Yesterday we had research in The Telegraph that showed interactions on Facebook, such as likes and shares, are down more than a third in just a year.
It came a month after Mary Meeker's report noted that after user numbers had slowed down to a growth of 6% globally for social media in recent years, last year it pretty much flatlined at just 1% growth.
Then we had a report from Warc, summing up how well the first quarter had done in global digital marketing. Now, let's be clear -- social media still saw nearly $18bn pumped into it in just a single quarter. The thing is, you have to remember that social media always throws up huge numbers.
If you look at the growth behind this, it has actually halved. In 2018, first-quarter growth was up 56%. In 2019, it was 26%.
Again, it must be emphasized that most industries would kill for a growth rate of 26%, year-on-year. The point is, however, that this steep curve in money flowing into social is flattening out.
It's not hard to imagine the reason why. It is evident in user growth declining to a point where it is flatlining at just 1%.
The inescapable truth for the social platforms is that users simply don't trust them anywhere near as much as they did in their heyday. We've seen how misuse of personal information can be used in an attempt steer an election and how fake news spread by bots can set out to do the same.
We've also been shocked at young people feeling abused online to the point where some have, it is believed, been pushed so far they have taken their own lives.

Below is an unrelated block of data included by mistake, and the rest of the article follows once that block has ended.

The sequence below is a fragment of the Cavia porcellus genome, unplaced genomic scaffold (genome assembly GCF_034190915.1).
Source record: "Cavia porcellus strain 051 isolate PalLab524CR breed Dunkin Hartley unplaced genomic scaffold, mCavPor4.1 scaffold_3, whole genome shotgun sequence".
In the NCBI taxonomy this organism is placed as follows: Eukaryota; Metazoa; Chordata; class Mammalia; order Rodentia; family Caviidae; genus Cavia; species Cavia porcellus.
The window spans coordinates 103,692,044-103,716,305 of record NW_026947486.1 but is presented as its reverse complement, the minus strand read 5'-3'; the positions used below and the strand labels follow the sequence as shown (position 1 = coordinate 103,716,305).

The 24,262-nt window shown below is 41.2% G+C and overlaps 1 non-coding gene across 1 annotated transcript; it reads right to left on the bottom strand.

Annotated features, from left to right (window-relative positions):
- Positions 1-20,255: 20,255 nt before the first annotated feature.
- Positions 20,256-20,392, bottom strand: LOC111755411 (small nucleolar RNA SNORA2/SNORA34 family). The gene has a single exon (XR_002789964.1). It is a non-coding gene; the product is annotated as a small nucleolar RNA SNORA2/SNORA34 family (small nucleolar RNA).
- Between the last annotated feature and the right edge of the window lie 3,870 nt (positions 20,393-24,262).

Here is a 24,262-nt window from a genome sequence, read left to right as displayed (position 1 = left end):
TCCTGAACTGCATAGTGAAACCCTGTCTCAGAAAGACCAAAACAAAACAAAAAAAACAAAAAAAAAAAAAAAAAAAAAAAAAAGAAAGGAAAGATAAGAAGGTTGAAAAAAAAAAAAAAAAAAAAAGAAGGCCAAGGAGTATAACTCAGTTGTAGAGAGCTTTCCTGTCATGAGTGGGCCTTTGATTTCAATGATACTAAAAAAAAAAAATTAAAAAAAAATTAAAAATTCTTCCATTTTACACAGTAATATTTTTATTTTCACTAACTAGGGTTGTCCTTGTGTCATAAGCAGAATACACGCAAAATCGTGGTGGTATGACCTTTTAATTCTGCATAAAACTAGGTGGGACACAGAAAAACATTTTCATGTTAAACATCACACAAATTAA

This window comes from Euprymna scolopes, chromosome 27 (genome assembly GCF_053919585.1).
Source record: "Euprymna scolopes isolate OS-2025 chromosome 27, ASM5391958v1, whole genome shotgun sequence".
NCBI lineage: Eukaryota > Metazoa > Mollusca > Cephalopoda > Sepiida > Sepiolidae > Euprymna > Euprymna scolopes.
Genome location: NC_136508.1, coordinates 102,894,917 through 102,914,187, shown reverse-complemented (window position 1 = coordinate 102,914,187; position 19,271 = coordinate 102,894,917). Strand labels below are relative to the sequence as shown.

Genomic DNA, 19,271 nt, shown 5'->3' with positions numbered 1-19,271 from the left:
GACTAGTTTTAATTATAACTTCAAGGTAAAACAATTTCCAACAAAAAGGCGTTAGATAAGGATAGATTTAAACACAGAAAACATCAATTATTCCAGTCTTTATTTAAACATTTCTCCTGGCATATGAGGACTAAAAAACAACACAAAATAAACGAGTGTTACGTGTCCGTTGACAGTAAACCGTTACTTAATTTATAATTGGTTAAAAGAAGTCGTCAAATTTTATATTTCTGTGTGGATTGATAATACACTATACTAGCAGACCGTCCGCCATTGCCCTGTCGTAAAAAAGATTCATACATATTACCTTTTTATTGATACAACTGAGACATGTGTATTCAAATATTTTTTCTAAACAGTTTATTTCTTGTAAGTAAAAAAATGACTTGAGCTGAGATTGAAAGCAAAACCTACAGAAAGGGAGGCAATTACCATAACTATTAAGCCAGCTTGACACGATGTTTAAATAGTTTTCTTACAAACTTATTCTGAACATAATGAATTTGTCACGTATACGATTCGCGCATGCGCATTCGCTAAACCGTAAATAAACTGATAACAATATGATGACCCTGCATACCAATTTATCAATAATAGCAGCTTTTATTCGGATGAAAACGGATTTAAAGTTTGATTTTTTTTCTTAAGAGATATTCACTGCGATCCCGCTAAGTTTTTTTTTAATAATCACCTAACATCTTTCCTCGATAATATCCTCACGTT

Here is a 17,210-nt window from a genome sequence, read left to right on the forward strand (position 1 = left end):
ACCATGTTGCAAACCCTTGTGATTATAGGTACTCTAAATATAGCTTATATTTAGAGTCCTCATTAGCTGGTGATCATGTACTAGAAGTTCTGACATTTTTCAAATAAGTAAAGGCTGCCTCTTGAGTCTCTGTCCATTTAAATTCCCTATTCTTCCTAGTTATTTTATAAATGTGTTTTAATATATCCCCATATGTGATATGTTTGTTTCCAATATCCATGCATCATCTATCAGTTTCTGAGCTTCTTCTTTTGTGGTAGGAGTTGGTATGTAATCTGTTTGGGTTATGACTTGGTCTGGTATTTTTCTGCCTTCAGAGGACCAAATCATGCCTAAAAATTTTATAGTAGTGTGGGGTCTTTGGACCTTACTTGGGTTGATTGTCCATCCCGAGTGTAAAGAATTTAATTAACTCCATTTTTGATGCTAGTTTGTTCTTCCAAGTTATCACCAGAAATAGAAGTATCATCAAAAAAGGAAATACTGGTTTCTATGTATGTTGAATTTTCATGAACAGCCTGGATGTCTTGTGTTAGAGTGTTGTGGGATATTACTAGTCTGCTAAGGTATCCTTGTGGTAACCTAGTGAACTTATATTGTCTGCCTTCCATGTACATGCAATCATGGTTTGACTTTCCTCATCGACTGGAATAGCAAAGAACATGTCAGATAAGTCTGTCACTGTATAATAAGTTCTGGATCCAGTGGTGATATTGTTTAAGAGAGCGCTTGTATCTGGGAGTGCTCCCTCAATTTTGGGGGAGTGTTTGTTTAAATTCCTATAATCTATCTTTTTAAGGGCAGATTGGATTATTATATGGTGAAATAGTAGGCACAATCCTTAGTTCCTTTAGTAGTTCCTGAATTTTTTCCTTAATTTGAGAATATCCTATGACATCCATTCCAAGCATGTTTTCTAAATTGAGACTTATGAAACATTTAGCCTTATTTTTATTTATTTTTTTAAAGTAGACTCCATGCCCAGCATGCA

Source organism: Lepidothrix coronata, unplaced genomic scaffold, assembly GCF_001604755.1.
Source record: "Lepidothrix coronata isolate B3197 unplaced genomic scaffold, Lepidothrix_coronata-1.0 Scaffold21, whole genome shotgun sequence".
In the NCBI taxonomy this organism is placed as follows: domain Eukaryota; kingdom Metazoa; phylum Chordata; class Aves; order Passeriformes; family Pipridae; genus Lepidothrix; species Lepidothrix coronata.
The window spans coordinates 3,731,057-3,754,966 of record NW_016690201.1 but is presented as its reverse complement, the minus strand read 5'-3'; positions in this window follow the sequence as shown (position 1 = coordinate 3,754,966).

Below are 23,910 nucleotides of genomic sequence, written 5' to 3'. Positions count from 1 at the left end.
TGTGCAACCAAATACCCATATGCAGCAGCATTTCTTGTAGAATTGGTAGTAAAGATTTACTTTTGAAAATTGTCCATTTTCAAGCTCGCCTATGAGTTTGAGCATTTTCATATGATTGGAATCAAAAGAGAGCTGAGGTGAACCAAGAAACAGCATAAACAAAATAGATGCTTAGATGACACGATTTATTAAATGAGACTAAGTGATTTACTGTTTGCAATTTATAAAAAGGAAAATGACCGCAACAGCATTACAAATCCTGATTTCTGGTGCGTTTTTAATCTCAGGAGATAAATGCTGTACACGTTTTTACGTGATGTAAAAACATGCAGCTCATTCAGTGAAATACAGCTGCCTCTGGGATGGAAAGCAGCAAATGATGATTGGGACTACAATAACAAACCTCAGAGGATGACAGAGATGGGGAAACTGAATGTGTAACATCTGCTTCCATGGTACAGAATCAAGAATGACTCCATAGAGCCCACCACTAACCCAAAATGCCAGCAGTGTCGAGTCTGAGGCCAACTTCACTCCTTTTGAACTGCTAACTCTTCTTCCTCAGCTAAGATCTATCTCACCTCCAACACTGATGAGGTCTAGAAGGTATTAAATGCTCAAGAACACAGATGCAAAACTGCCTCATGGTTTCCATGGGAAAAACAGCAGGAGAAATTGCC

It isn't just the public that is questioning its relationship with the social media site -- governments are too.
Facebook has been fined for misuse of personal information by the ICO with the maximum penalty available before GDPR kicked in. Google has been under investigation too since the beginning of the year, and this is just in the UK. Both Google and Facebook appear to be on the verge of facing antitrust investigations in the US too. When the EU authorities took Google to task, the resulting antitrust fines have set new records.
So they are still sitting on a goldmine, but it would probably be fair to say that the gold rush is truly over and it will be a case of mining the same -- albeit lucrative -- seams for quite some time.
However, it definitely feels like this is the year where the proverbial worm turns and social growth flatlines. It will take a while for ad revenue to cotton on.
Budgets are a little like oil tankers -- they take time to slow down and be diverted, but it seems inevitable that the decline from 56% to 26% growth in just one year is a trend that will continue.
As we were saying, it's not the end, but it definitely feels like the end of the beginning for social media.